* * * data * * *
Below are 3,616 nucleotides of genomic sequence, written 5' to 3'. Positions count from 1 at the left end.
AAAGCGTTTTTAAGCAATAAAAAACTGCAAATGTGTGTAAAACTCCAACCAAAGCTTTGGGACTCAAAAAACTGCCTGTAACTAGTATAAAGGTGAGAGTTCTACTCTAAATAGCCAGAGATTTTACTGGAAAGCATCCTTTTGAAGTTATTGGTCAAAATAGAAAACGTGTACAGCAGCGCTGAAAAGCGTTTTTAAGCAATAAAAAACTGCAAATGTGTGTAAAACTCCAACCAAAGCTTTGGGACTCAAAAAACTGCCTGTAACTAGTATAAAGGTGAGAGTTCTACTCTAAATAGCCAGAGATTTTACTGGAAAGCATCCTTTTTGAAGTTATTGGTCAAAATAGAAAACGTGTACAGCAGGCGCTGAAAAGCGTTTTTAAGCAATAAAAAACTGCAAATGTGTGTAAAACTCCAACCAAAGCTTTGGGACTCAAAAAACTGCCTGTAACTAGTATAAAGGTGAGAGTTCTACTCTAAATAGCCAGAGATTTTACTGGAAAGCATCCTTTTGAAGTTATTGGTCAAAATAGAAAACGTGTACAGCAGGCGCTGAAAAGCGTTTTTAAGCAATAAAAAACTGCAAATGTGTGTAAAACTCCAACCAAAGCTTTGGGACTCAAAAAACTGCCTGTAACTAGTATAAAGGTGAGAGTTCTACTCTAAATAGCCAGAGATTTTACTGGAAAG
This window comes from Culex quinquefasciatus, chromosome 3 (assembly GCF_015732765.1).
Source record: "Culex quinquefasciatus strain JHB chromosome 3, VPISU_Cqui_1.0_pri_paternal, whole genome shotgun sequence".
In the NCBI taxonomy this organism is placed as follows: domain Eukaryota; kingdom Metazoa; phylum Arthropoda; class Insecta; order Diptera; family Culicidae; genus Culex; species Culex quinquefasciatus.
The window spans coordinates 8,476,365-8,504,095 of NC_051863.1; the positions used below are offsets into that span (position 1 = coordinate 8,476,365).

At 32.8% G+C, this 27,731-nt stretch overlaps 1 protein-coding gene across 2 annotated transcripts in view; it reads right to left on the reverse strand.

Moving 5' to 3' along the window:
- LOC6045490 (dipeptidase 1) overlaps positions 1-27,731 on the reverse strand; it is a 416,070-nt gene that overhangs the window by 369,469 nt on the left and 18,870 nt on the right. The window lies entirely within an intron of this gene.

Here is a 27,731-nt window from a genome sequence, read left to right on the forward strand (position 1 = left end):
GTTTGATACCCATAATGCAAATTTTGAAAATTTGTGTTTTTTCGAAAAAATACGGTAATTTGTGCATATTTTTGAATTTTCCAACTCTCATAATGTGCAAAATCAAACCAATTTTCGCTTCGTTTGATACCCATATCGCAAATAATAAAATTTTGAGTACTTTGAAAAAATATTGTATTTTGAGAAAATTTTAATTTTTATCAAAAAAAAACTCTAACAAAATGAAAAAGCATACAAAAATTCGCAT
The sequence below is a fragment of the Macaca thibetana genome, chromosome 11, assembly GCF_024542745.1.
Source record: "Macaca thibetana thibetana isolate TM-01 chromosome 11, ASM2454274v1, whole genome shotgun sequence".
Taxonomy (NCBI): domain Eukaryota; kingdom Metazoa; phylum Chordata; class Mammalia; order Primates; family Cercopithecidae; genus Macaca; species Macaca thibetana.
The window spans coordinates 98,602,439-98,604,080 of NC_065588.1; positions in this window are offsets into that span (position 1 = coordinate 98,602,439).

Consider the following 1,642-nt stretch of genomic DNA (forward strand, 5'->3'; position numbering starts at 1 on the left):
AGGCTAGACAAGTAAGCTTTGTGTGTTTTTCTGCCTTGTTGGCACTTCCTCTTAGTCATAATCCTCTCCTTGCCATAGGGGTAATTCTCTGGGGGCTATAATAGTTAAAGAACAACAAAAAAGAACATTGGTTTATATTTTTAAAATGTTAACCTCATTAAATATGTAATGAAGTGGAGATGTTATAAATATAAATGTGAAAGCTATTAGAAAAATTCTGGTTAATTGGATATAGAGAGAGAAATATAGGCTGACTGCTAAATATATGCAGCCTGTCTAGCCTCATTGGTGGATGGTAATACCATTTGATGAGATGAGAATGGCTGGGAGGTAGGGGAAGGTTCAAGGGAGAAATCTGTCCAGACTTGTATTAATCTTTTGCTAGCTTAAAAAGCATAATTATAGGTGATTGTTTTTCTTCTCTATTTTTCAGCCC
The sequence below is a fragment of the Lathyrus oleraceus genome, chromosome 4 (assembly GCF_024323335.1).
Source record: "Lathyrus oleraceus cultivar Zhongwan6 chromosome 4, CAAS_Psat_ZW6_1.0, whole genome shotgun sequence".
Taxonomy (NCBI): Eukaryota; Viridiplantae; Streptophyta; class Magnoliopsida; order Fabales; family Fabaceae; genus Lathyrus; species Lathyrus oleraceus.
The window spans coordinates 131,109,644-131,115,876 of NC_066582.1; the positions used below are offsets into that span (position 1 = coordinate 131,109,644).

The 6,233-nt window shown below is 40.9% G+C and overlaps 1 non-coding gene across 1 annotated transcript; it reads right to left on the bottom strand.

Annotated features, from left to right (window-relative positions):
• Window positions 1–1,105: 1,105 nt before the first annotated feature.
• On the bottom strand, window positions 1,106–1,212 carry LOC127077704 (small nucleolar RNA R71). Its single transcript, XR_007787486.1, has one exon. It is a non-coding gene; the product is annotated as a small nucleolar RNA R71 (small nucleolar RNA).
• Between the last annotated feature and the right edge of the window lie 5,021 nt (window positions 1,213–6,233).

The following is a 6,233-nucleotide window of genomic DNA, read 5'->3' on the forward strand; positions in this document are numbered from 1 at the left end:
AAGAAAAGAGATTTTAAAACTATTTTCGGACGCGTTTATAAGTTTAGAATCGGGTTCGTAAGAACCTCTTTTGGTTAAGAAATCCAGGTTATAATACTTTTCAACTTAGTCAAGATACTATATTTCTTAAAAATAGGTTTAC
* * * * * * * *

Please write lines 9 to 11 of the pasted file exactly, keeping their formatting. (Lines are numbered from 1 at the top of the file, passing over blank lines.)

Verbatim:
- LOC6045490 (dipeptidase 1) overlaps positions 1-27,731 on the reverse strand; it is a 416,070-nt gene that overhangs the window by 369,469 nt on the left and 18,870 nt on the right. The window lies entirely within an intron of this gene.

Here is a 27,731-nt window from a genome sequence, read left to right on the forward strand (position 1 = left end):
GTTTGATACCCATAATGCAAATTTTGAAAATTTGTGTTTTTTCGAAAAAATACGGTAATTTGTGCATATTTTTGAATTTTCCAACTCTCATAATGTGCAAAATCAAACCAATTTTCGCTTCGTTTGATACCCATATCGCAAATAATAAAATTTTGAGTACTTTGAAAAAATATTGTATTTTGAGAAAATTTTAATTTTTATCAAAAAAAAACTCTAACAAAATGAAAAAGCATACAAAAATTCGCAT